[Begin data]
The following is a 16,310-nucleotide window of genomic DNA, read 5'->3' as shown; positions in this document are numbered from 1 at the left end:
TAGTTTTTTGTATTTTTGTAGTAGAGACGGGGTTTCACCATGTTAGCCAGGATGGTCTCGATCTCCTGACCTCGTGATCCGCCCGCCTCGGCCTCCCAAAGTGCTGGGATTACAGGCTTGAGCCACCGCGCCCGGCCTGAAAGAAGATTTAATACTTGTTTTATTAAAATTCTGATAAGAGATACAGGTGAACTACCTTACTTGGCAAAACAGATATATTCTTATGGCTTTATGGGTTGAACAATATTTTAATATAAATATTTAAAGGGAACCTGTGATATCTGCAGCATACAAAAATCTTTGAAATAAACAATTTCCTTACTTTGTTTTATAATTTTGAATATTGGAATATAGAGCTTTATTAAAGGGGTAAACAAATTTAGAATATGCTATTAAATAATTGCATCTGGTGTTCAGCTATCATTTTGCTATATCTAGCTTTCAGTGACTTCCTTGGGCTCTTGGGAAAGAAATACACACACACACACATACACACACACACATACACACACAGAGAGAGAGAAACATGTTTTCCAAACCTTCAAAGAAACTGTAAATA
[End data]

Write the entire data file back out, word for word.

The following is a 16,310-nucleotide window of genomic DNA, read 5'->3' as shown; positions in this document are numbered from 1 at the left end:
TAGTTTTTTGTATTTTTGTAGTAGAGACGGGGTTTCACCATGTTAGCCAGGATGGTCTCGATCTCCTGACCTCGTGATCCGCCCGCCTCGGCCTCCCAAAGTGCTGGGATTACAGGCTTGAGCCACCGCGCCCGGCCTGAAAGAAGATTTAATACTTGTTTTATTAAAATTCTGATAAGAGATACAGGTGAACTACCTTACTTGGCAAAACAGATATATTCTTATGGCTTTATGGGTTGAACAATATTTTAATATAAATATTTAAAGGGAACCTGTGATATCTGCAGCATACAAAAATCTTTGAAATAAACAATTTCCTTACTTTGTTTTATAATTTTGAATATTGGAATATAGAGCTTTATTAAAGGGGTAAACAAATTTAGAATATGCTATTAAATAATTGCATCTGGTGTTCAGCTATCATTTTGCTATATCTAGCTTTCAGTGACTTCCTTGGGCTCTTGGGAAAGAAATACACACACACACACATACACACACACACATACACACACAGAGAGAGAGAAACATGTTTTCCAAACCTTCAAAGAAACTGTAAATA